Tomatoes are also in the conversation although they for sure occupy a more savory headspace I think. I probably eat more tomatoes than any other fruit just because I use them in cooking so often.

    • Russ in Sydney

      Chris if you are ever in Australia or South East Asia(SEA) try them, I've bougt a few in other places and been disapointed with the quality.

      If a grower in Hawaii or California can produce them and treat them for fruit fly, and retain the taste you get in SEA they will become very wealthy. In places like Hong Kong or parts of the middle east prices can be crazy!!!! the season is April to late August in SEA.

      There is another called Duku or Langsat which is bitter sweet which I believe is now also being grown in Hawaii, worth a try.

    • That's so interesting because all the dragonfruit I've had here in NYC is stunningly gorgeous but doesn't have much flavor. What does it taste like?

    • That's a hard question to answer... the flavor is sweet, but mild and not like anything I've tasted before. Sorry my answer is ridiculously vague 🤣

    • The plums look to me like prune plums. They are a favorite of mine too. They seem to be available (here in the northeast) when apples start coming off of the trees. Sometimes I see them at local farmstands / orchards and sometimes I can pick them up at Whole Foods.

    • When the season comes, I will start looking more, and try different stores and markets. The ones I recall, were exactly like pictured above, but what set them apart was a very distinct and pleasant aroma, as well as their taste and sweetness. The lack of which, maybe just for me, but seems to be a problem with most fruit and legumes mass produced & commercialized these days..

    • Totally ok. The unripe cherimoya I've tried only once in the past was violently pine in flavor - very much like how I'd imagine tasting Pine-Sol would be!

      On a different note, I had the opportunity to try fresh Passion Fruit recently, and I can't recommend it enough. Its hard, leathery exterior belies a delicious syrup-y middle! Apparently you can even get passion fruit shipped to you on Amazon.

    • Wow- no one has challenged the location of the tomato on that chart?

      No doubt, the plastic, fake orange things the stores call tomatoes these winter days, belong down there.

      But - in the summertime there are fairly good store bought tomatoes, locally grown tomatoes, and if you're diligent, your own REALLY GOOD home grown tomatoes. And for my money, really good home grown tomatoes belong at the summit of the chart!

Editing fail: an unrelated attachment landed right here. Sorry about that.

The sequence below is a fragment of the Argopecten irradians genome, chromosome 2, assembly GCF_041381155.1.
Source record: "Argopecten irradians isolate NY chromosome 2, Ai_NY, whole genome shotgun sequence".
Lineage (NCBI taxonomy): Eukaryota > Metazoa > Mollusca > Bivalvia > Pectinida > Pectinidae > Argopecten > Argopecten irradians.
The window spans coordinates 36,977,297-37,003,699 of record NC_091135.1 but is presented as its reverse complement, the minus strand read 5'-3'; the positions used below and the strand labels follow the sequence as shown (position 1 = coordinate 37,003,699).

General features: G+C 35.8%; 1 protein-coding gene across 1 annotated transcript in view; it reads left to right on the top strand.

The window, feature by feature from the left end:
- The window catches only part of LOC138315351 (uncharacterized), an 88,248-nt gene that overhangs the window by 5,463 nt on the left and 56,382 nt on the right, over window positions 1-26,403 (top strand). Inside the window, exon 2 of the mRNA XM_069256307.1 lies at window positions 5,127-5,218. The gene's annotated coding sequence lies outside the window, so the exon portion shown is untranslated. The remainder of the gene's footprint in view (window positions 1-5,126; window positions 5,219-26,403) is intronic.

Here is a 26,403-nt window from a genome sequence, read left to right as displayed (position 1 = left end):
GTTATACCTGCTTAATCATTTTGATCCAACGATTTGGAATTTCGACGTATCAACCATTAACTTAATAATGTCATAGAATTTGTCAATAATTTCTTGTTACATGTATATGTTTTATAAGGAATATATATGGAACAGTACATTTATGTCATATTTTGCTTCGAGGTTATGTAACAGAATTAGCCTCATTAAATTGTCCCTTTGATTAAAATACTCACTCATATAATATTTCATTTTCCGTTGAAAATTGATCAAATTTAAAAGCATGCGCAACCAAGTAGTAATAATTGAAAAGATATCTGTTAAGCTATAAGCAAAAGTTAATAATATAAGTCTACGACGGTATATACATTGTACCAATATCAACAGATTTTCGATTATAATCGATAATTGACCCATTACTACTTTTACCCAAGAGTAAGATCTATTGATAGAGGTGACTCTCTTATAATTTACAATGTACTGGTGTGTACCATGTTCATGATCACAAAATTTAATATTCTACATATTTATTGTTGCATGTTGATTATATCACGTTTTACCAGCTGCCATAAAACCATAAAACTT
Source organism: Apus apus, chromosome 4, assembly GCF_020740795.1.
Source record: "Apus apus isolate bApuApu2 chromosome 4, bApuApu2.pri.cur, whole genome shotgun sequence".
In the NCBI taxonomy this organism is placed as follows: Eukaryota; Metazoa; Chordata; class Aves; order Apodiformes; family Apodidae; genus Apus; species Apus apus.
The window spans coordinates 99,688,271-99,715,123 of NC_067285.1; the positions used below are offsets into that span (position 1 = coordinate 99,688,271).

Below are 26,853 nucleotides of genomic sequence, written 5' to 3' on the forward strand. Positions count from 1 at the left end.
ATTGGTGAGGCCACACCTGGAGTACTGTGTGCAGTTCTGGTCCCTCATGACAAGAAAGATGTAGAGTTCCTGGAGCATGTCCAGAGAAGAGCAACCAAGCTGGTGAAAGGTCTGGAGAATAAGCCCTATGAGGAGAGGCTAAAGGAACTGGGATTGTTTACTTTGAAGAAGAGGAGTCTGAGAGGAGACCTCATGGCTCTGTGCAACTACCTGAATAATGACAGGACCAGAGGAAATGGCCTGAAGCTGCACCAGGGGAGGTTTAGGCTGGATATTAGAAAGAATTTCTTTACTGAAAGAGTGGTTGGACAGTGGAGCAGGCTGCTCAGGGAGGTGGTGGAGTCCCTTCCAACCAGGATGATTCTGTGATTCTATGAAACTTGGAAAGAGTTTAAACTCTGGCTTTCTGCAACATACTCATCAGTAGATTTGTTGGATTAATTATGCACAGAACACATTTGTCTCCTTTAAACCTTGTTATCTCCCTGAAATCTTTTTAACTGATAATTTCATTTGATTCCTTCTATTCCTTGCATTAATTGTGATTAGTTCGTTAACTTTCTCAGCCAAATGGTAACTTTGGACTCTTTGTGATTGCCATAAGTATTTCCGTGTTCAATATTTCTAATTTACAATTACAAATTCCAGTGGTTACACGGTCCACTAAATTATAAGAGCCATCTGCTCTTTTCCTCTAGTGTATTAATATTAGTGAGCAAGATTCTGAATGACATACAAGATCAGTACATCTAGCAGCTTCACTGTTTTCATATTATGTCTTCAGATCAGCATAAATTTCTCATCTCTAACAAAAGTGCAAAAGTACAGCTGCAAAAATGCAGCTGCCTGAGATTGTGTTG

From early July, to mid-October, my spouse and I devour them in a sandwich with some mayonaise as our main meal almost every day. They must be at least 4-5 inches in diameter, and perfectly ripe. Nothing in the world like home grown tomatos - I think they even wrote a song to that point! 👍

    • That's just not fair. I call some form of inequity here. Every year we try and grow tomatoes because WE LOVE THEM!! But no. They don't love us back. 😢 We must have a problem with our soil? The vines hardly grow when we put them in the garden, despite all the other garden veggies thriving.

      However, cuties!! We love the Mandarin oranges, they're like candy, and here's a pic of ours from a few minutes ago. They partially make up for our tomato fail.

    • I had the opportunity to try fresh Passion Fruit recently

      Yes, off our vine, where they fall from the sky!! Delicious. From a few minutes ago:

    • One summer, I grew a single tomato plant that grew to 7 feet tall and 7 feet across. There were over a dozen vines from that one plant and we usually harvested twenty or more tomatoes a week during July and August.

      I replicated the results the following year but I haven’t been gardening for several years now.

    • All I can suggest is to find a wagon loaf of horse manure........ works wonders. DAMHIK - that and a lot of oak leaves toilled into our soil every winter. We started with your basic clay soil - not a great start, but with years of tillage and manure, and compost, our tomatoes seem to love it, as do our black berries - we get several gallons of them every year on our little plot. Here is an aerial view